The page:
Des Moines Register article about the 2014 closing: http://www.desmoinesregister.com/story/news/local/daniel-finney/2014/12/13/merle-hay-cinema-closing/20361003
This photo is of the Bruin theatre, not the Village Theatre.
According to George Perry’s 2005 book “James Dean”, Dean and actress Ursula Andress attended a sneak preview screening of the final cut of “Rebel Without A Cause” at the Village Theatre in Westwood on Saturday September 17, 1955, less than two weeks before he was killed in an auto accident.
According to “The Complete Gone With the Wind Trivia Book: The Movie and More” by Pauline Bartel, there was a “spectacular premiere” (of the wide-screen re-release) of “Gone With The Wind” at the Egyptian on (Tuesday) August 10, 1954. Actor James Dean and his girlfriend Pier Angeli attended.
According to the book “The Beatles: The Ultimate Recording Guide” by Allen J. Wiener, “Give My Regards To Broad Street” starring Paul McCartney premiered on Wednesday October 25, 1984 at the Gotham.
According to the book “The Beatles: The Ultimate Recording Guide” by Allen J. Wiener, Paul McCartney and Wings' 1980 concert film “Rockshow” (filmed during their 1976 North American tour) premiered on Wednesday November 26, 1980 at the Ziegfeld Theatre.
There seems to be a bit of a conflict here between the Whitehaven Theatre (on Laudeen Drive in Memphis) and the UA Southbook. Both theaters are claimed as the last venue in which Elvis Presley saw a movie. An excerpt from the September 1977 issue of (City Of) Memphis Magazine reads: “It was Monday evening, August 15th, at the Graceland Mansion… the previous Wednesday he had taken a party to see The Spy Who Loved Me, the latest James Bond offering, at the UA Southbrook 4.”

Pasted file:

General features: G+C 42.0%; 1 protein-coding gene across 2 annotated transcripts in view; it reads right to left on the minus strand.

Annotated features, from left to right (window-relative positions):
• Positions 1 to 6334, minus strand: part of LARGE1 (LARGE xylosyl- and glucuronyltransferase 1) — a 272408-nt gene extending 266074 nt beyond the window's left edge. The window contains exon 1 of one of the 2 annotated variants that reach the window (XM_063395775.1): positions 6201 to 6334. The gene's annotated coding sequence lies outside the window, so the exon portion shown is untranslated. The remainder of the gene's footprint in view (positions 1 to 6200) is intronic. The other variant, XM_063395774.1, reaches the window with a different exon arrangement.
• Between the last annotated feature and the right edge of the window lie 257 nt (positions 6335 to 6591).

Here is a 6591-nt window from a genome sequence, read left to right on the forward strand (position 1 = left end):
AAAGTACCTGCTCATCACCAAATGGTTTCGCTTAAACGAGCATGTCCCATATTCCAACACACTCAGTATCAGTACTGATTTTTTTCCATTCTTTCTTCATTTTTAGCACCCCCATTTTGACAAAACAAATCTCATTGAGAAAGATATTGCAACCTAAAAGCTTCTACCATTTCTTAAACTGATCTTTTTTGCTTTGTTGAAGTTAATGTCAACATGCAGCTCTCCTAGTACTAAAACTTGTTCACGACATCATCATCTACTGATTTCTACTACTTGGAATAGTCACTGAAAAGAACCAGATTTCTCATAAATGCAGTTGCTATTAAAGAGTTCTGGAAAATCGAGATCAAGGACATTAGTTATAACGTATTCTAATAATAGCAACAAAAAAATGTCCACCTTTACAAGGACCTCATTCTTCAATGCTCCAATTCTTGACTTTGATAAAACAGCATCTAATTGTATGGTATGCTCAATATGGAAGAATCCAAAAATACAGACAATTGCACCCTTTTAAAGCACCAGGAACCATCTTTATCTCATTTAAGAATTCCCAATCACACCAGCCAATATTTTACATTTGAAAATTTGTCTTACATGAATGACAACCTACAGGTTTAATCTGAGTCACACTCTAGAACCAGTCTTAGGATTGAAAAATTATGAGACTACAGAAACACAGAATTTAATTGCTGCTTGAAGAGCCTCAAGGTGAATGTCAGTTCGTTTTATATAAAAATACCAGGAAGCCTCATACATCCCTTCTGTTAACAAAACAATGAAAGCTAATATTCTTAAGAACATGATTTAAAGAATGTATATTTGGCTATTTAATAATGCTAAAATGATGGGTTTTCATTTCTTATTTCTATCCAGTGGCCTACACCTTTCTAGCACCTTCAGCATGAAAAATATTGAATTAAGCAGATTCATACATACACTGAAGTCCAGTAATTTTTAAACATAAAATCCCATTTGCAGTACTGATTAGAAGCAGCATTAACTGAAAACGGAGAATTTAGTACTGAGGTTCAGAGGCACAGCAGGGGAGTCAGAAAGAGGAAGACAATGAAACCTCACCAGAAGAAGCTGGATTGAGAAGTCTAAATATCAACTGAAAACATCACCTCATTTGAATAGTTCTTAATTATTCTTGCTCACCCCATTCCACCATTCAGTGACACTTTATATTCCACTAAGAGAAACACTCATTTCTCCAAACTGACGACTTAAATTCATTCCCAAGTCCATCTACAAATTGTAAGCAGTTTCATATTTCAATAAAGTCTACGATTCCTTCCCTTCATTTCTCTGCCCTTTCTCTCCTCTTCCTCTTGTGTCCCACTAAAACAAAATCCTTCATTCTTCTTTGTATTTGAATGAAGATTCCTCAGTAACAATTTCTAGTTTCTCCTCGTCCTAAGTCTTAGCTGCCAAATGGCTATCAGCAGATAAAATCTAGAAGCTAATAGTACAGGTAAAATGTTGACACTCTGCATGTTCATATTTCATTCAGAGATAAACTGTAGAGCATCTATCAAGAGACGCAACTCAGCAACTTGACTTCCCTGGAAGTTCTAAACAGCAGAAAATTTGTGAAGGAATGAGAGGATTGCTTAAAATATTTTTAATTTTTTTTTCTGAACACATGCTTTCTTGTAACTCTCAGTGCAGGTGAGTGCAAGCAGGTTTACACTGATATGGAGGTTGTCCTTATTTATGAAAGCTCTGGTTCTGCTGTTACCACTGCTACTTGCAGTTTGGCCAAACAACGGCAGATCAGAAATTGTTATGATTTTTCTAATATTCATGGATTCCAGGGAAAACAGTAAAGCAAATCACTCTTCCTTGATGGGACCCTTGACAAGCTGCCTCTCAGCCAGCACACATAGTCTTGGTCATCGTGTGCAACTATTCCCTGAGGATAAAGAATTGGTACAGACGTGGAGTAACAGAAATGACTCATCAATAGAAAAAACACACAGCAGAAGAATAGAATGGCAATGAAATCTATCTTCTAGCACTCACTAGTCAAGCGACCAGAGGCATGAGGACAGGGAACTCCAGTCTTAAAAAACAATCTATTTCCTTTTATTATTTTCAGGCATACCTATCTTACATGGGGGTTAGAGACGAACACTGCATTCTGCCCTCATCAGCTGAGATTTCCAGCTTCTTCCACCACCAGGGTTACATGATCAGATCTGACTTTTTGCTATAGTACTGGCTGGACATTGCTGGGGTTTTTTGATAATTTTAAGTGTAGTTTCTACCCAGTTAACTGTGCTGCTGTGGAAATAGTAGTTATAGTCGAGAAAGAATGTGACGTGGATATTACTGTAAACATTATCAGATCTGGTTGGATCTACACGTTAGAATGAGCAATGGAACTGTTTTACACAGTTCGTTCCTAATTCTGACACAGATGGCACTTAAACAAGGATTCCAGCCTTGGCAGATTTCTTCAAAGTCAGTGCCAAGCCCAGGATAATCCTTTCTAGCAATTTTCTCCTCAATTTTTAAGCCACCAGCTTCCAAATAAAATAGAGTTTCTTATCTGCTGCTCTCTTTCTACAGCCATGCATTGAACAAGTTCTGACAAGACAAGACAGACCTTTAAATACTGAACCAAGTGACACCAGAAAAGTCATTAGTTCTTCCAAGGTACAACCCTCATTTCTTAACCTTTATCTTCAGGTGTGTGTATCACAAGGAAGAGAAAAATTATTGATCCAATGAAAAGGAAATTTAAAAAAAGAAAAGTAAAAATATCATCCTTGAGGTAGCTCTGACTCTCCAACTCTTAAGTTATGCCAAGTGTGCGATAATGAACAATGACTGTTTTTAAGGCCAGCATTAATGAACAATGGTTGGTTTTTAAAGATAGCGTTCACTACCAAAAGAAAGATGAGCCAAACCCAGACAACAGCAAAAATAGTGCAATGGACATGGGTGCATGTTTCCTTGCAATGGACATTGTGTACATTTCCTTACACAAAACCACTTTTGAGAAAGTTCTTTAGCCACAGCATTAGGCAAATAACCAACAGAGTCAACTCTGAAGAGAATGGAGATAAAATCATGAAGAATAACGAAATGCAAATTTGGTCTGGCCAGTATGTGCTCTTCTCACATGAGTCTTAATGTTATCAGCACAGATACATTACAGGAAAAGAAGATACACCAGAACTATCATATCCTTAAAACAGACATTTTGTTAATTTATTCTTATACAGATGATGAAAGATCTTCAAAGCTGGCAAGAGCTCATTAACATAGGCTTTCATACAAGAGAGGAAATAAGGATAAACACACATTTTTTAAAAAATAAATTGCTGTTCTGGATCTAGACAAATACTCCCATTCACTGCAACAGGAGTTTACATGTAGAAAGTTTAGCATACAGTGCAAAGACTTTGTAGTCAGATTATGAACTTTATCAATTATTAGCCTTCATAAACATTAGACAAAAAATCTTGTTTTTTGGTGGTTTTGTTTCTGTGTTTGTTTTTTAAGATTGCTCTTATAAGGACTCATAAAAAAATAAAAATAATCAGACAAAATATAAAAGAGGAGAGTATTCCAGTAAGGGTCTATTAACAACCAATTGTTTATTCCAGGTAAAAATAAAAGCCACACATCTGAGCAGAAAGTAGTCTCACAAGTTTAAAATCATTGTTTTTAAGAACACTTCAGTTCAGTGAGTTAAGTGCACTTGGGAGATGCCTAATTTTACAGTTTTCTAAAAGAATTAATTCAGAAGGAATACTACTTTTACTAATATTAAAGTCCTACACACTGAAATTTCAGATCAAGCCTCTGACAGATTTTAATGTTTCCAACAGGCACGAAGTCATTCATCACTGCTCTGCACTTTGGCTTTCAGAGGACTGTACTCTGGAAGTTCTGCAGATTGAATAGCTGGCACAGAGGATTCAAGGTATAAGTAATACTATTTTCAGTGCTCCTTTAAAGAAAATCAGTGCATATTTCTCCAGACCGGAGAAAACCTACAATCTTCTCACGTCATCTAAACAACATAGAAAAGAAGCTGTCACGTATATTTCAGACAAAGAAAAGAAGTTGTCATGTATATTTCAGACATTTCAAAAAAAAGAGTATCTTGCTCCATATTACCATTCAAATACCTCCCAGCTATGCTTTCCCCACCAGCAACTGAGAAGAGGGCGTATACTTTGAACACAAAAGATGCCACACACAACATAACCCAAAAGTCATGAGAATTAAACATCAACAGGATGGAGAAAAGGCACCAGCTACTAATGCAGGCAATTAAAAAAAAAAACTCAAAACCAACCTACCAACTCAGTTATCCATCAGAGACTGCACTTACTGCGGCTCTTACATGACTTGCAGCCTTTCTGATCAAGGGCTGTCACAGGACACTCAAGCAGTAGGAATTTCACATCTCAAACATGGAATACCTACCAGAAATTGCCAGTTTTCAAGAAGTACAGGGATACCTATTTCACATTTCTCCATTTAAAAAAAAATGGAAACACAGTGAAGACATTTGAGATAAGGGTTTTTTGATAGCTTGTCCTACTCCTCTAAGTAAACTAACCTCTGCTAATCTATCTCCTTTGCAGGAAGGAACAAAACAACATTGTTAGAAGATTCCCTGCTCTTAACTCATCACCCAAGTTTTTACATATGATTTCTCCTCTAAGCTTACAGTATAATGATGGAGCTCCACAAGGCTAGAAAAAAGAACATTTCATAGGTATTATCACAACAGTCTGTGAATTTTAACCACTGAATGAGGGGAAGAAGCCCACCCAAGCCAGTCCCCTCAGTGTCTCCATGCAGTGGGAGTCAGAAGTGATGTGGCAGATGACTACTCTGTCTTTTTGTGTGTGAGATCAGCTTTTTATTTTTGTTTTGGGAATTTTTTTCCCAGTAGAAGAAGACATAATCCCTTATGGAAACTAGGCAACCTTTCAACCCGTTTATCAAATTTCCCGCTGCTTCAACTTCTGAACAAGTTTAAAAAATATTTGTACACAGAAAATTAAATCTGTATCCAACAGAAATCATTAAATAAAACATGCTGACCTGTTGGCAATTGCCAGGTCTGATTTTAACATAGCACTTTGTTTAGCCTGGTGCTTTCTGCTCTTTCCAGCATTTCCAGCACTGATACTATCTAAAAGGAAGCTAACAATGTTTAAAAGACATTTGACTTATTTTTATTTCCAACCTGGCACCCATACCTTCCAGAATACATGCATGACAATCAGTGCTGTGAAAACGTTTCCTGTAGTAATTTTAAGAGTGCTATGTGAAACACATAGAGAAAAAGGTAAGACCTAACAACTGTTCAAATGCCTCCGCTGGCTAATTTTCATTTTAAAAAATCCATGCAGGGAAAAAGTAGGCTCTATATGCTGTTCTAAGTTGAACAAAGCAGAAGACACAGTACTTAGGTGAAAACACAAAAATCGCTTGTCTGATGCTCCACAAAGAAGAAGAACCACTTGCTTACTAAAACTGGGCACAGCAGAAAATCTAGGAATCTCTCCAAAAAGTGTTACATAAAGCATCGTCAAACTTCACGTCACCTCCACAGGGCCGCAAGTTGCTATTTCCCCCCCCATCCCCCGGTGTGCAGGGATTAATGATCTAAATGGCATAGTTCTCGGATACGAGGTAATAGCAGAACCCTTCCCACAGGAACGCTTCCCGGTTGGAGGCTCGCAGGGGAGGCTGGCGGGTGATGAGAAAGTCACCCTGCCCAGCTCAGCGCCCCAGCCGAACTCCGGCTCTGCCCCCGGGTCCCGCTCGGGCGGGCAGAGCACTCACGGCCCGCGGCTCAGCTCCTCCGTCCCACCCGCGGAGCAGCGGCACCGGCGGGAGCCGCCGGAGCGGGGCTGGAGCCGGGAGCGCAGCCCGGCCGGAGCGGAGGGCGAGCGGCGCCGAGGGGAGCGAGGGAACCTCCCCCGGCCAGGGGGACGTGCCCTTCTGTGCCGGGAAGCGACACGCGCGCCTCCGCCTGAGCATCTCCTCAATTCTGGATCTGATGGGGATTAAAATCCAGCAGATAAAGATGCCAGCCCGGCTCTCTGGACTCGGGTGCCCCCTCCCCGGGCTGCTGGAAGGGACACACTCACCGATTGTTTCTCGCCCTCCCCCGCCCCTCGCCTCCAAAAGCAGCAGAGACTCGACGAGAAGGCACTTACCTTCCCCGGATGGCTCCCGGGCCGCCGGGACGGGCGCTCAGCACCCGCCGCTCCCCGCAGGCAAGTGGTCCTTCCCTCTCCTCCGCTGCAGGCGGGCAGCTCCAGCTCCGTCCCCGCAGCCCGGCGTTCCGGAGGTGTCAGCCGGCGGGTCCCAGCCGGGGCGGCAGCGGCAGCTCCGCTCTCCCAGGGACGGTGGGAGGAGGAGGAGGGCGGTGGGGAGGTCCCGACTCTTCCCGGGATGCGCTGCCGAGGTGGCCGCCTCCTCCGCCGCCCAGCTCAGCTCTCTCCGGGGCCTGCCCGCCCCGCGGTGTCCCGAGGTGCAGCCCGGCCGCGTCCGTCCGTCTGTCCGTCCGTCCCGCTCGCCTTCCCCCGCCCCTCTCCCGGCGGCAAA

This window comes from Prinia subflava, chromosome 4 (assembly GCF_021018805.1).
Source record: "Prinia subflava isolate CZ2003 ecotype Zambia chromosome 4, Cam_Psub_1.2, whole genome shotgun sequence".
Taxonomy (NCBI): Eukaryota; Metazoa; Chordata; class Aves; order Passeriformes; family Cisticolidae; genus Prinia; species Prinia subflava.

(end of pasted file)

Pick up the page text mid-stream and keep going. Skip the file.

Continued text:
Incidentally, one of the few Memphis-are theaters selected to show the feature film “This Is Elvis” was the UA Southbrook 7 Theatre when it went into wide release on Friday April 10, 1981. Apparently the Southbook had expanded to 7 screens by that time.
An excerpt from the September 1977 issue of (City Of) Memphis Magazine reads: “It was Monday evening, August 15th, at the Graceland Mansion, and Elvis Presley’s aides had just informed him that they were unable to arrange a private screening of MacArthur, because a projectionist from the Ridgeway Theater, where the film was playing, would not be available at the late hour which Elvis had requested. It was the night before Elvis and his sizeable entourage were scheduled to leave for a 13-day national tour, and he was looking for a way to relieve some of the tension that normally preceded such departures.”
Elvis died the next day.
Incidentally, one of the theaters selected for the opening night of the feature film “This Is Elvis” was Malco’s Ridgeway Four Theatre (Friday April 10, 1981). The film had premiered the week before at the Memphian.
The premiere of the film “This Is Elvis” was held at the Memphian Theatre on Friday April 3, 1981.
“Gone With The Wind” was screened for the press at the Four Star on December 12, 1939 (three days before the huge Atlanta premiere). For more info see the book “The Art of Gone With the Wind: The Making of a Legend” by Judy Cameron, Paul J. Christman and Daniel Mayer Selznick.